A Beginner’s Guide to Investing in Shares

Most experts agree that investing in shares is a good financial decision, but it can be pretty daunting if you’re an investment novice. Here’s how to get started.

Most financial experts agree that investing in shares is a good financial decision. Shares have a history of outperforming cash, equities and sometimes even property, and can be one of the most important ways of generating serious, long-term wealth. But investing in the stock market can be pretty daunting if you’re an investment novice. We’ve compiled some useful tips from Standard Bank’s “Beginner’s Guide to Investing” and the Johannesburg Stock Exchange to help you on your way.

The first few steps

There are two ways to invest on the stock market: you can do it on your own, or you can get someone to help you. It’s not impossible to do the former, but it does require more than a little financial acumen. Investing through a broker, on the other hand, is certainly easier. As you start this process, remember these important points:

  • Start with the money you have. You should never go into debt by borrowing money that you intend to invest. Rather put some money aside for a while and, when you’ve got enough, start looking around for someone to help you invest it.
  • Do some research before committing to a broker. Ask family and friends for their recommendations, and run a few checks online. If you have even the slightest sense that the broker you’re considering is even remotely unscrupulous, walk away.
  • Educate yourself. Take a look at the companies whose shares you’re interested in buying. Consider how many you might like to buy and whether you’re happy with the share price. Your broker will be able to help you if you’re unsure.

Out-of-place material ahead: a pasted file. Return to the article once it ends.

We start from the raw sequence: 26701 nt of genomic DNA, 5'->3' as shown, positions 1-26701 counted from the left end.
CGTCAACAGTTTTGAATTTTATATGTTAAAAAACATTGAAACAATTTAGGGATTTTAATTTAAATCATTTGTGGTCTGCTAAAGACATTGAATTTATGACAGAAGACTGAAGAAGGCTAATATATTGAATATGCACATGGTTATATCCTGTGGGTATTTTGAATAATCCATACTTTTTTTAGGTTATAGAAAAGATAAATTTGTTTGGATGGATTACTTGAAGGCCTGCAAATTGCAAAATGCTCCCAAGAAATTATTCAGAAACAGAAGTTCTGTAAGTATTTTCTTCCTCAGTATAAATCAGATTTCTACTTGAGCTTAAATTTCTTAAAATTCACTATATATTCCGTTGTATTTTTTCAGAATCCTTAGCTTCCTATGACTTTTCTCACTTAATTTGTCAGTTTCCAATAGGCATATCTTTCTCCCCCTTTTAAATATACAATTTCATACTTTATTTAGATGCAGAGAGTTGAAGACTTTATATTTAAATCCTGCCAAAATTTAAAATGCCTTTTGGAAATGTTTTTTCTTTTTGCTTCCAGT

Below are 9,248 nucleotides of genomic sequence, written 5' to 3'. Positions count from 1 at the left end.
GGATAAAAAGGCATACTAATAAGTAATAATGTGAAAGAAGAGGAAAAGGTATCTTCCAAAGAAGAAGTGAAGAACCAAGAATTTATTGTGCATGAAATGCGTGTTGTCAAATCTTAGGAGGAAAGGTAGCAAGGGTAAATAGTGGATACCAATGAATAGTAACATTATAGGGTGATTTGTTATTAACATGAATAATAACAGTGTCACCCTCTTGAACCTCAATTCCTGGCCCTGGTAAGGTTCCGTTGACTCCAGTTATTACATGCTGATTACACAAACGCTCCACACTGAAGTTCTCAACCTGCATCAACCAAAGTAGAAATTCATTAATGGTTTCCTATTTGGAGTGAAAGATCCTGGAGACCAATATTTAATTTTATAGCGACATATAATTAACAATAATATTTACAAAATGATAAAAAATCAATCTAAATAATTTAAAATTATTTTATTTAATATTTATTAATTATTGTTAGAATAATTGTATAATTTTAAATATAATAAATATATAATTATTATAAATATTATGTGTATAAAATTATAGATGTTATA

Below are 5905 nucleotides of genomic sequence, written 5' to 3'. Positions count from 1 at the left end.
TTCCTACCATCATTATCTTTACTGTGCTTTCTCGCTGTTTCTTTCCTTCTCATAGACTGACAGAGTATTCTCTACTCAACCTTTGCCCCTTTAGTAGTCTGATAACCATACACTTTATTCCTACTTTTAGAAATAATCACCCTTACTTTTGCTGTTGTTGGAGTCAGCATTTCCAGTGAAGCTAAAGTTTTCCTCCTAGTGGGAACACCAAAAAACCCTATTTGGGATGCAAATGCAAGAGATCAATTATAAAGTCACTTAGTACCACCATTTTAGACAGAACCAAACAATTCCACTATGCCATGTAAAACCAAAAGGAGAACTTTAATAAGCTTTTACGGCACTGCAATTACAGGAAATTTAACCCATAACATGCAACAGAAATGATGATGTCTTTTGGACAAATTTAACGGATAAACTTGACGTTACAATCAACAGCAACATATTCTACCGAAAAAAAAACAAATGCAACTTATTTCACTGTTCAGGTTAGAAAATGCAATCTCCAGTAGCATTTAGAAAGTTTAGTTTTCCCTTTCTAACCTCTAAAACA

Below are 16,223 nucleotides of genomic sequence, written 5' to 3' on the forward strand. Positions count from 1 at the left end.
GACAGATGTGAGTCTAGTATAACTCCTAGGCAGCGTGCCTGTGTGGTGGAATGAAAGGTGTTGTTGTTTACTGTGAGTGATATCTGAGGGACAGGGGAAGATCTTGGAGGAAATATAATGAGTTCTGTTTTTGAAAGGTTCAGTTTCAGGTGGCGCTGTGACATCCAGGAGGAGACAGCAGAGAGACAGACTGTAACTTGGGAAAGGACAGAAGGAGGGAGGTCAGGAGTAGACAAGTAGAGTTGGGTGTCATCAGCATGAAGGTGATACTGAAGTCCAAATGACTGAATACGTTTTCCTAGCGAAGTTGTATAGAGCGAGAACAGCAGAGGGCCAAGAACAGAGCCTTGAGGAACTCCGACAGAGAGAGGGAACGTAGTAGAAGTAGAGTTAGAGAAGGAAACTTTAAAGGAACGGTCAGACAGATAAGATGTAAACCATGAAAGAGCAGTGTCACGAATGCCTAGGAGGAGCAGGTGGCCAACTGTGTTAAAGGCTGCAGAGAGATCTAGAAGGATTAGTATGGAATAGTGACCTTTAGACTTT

• Take a long-term view. The value of stock market investing comes down to one crucial thing: compound interest. But accumulating interest upon interest takes years – and years and years.
  • Manage your expectations. Remember that your money is going to perform better at some times than at others, and that you might even lose some money before the market recovers and you’re able to gain it back.
  • Stay at it. Keep learning, keep investing, keep growing. The idea behind investing in your shares is that your money works for you, but that doesn’t mean you shouldn’t do your best to help it along.

The risks

Yes, investing in shares can be lucrative, but that doesn’t mean that wealth is guaranteed. The more aggressive your investment plan, the higher the risks you run of losing some or even all of your money. Share prices can go down, sometimes with very little warning, such as when fraud or poor governance are suddenly exposed. When the Steinhoff scandal hit at the end of 2017, the company’s share price fell by 91% in less than a week.

These risks aren’t meant to put you off, but rather to remind you to exercise caution as you find your way in the world of shares. The more you learn, the better your shares are likely to perform and the brighter your financial future is likely to look.

Sources:

Nerd Wallet: https://www.nerdwallet.com/blog/investing/how-to-invest-in-stocks/

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